Well, I don't really have a religion yet personally, it all confuses the heck out of me but I was raised by two different beliefs. Kind of. On my mum's side, my grandmother is very, Catholic, I think. But on my dad's side no one cares about religion. I went through all those stages of stuff but I have just gone out front and said to my grandmother I didn't really believe. I told her that I've made up my mind, I don't believe in the religion she does. I looked her straight in the eyes as I said it, maybe being direct might work, just being honest with your parents, and explaining to them why, give a reason might make them understand that it's more than just a phase. Have they said anything to you yet or have you spoken to them?

Re: Talking about Religion?

Hey Lokifish,
I read this and instantly wanted to give my take, (it's taken me this long though Smiley Tongue )

I'm Christian - Lutheran to be specific, I got confirmed a few years back and it was a decision that I made and wanted to do for a while. I was in year 6 when I told mum that I wanted to confirm my faith. 2 years latter I had started and finished and was confirmed in November. Being only 14 when I confirmed my faith there was a lot that I didn't understand, and I would say that if given the chance I'd probably want to wait until I was older to confirm my faith, but in saying that the course I was taken through was way to hard for me. Like others have mentioned, I don't go to church all that often, there isn't a single reason why, it's a lot of little things. But that doesn't mean I don't believe.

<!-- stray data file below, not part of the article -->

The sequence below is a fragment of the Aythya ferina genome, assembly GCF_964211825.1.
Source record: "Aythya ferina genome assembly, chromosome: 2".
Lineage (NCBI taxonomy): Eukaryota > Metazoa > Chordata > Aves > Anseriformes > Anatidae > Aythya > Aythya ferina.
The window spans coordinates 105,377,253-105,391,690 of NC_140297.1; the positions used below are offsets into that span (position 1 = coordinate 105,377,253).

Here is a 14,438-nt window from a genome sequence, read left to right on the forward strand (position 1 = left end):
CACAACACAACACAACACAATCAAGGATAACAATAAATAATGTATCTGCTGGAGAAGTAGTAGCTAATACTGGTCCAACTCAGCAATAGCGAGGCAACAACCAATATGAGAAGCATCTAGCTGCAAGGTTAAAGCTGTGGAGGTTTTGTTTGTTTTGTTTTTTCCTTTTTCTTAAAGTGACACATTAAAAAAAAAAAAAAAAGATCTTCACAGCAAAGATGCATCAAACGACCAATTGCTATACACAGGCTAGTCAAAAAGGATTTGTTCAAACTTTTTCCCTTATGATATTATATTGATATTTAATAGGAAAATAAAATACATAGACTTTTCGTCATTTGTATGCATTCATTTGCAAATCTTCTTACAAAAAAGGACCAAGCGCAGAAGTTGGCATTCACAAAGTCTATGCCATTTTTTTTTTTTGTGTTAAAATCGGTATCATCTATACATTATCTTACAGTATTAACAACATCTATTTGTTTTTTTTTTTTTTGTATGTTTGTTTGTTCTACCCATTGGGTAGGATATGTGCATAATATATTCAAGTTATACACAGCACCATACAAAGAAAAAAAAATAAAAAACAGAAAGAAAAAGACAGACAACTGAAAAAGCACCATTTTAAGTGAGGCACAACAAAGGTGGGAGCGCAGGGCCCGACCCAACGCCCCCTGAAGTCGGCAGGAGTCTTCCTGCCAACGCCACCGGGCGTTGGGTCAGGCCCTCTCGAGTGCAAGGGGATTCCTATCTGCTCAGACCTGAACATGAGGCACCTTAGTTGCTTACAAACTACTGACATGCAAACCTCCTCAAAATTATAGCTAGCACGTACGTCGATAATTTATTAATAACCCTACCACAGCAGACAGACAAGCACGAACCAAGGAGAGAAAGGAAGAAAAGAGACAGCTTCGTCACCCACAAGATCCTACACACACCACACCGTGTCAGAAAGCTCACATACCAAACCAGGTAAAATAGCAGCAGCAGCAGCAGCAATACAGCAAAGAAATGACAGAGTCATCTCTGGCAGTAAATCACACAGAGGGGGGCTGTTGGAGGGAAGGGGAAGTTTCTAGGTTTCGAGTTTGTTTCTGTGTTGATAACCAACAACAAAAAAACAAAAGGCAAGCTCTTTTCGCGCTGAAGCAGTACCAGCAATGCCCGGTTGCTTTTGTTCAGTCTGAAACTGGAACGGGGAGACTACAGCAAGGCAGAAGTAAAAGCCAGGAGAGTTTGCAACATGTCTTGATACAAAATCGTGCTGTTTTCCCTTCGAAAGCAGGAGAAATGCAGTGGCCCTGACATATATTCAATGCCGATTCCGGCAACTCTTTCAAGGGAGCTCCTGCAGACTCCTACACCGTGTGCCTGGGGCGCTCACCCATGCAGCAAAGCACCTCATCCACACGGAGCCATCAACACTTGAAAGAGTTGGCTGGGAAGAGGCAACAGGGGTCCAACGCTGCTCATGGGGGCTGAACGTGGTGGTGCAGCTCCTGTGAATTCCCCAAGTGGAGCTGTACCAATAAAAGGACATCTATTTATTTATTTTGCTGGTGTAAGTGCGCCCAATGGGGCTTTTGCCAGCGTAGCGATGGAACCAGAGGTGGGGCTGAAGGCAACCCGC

With telling your parents you've got to be honest, Try not to make it seem like they have done anything wrong or could have changed this from happening. Maybe you could bring it up in a casual conversation and be like hey mum, you know how you believe in God... well I don't believe... and continue it from there. If there is specific reasons as to why you don't believe you could state them to your parents aswell.

the others have given some great advice, and I hope what i have said helps aswell.
I'm going to conclude with one more little story Smiley Happy